In the winter travel gets more and more difficult for emergency vehicles and residents trying to get to and from work, especially during winters like the one we are currently in where there is a larger amount of snowfall. This is especially the case when residents or visitors do not observe the even/odd parking rules or there is an abandoned vehicle that the plows cannot get the roads cleared because they are in the way. The situation gets more dangerous for both pedestrians, homeowners and drivers when the snow keeps piling up, roads get narrower and sidewalk clearing is ignored. We cannot stress this enough!

This photo was taken by resident Luci Anderson of Fire Trucks that were unable to respond quickly to a business fire (Sam's Party Store) on 2/27/2014 due to cars being parked on both sides of the street.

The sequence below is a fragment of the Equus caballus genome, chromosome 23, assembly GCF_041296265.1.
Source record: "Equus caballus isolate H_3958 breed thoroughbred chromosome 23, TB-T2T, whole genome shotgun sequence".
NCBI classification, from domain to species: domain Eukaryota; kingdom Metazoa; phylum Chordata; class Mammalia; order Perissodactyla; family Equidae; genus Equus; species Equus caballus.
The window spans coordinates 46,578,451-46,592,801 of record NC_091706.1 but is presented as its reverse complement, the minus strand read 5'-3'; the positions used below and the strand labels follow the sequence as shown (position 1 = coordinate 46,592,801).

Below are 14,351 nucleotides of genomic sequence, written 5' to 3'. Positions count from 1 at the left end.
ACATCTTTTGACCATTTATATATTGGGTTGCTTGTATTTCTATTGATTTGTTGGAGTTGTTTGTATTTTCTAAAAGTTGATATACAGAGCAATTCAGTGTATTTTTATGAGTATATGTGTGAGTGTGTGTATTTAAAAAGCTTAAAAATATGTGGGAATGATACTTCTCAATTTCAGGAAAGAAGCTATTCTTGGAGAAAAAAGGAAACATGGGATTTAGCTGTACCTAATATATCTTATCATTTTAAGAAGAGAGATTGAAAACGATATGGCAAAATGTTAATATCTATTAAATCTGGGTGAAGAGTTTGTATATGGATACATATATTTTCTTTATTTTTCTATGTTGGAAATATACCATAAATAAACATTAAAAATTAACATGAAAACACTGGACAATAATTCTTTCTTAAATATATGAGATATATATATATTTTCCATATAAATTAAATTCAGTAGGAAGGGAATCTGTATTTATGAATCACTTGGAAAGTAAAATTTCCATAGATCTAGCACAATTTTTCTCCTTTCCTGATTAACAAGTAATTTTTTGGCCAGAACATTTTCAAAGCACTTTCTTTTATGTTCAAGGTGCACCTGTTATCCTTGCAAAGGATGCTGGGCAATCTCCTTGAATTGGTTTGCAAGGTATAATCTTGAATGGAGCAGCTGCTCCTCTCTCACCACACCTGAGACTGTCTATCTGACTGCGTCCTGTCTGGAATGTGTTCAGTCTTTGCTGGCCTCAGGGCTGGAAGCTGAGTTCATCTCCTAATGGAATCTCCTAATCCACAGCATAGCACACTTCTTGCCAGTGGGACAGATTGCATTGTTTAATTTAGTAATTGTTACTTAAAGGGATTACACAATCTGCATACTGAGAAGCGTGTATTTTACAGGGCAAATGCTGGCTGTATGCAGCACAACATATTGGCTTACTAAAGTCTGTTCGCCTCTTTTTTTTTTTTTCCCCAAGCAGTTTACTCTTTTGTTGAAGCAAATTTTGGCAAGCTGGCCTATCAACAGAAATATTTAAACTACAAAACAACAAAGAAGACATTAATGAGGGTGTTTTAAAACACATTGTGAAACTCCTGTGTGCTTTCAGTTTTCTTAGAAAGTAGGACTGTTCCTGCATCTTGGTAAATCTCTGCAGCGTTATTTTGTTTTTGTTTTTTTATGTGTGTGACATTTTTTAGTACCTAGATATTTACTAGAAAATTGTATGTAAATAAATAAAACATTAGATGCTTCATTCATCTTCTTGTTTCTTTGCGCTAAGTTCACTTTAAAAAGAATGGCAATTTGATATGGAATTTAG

A perfect example of when Even/Odd Parking rules were ignored is the photo to the right. This is a safety hazard for homeowners and business owners alike as the Emergency Vehicles trying to respond cannot pass to get to the emergency, people could possibly not get help in a timely manner and in the case of a fire, it could spread to other buildings if not contained quickly. In a worst case scenario, a person or persons could be hurt or killed because of it. There have been multiple instances in the news where this was the case.


Fox 17: Multiple Crews Respond to Party Store Fire

For more tips on Winter Preparedness, go to the city website at: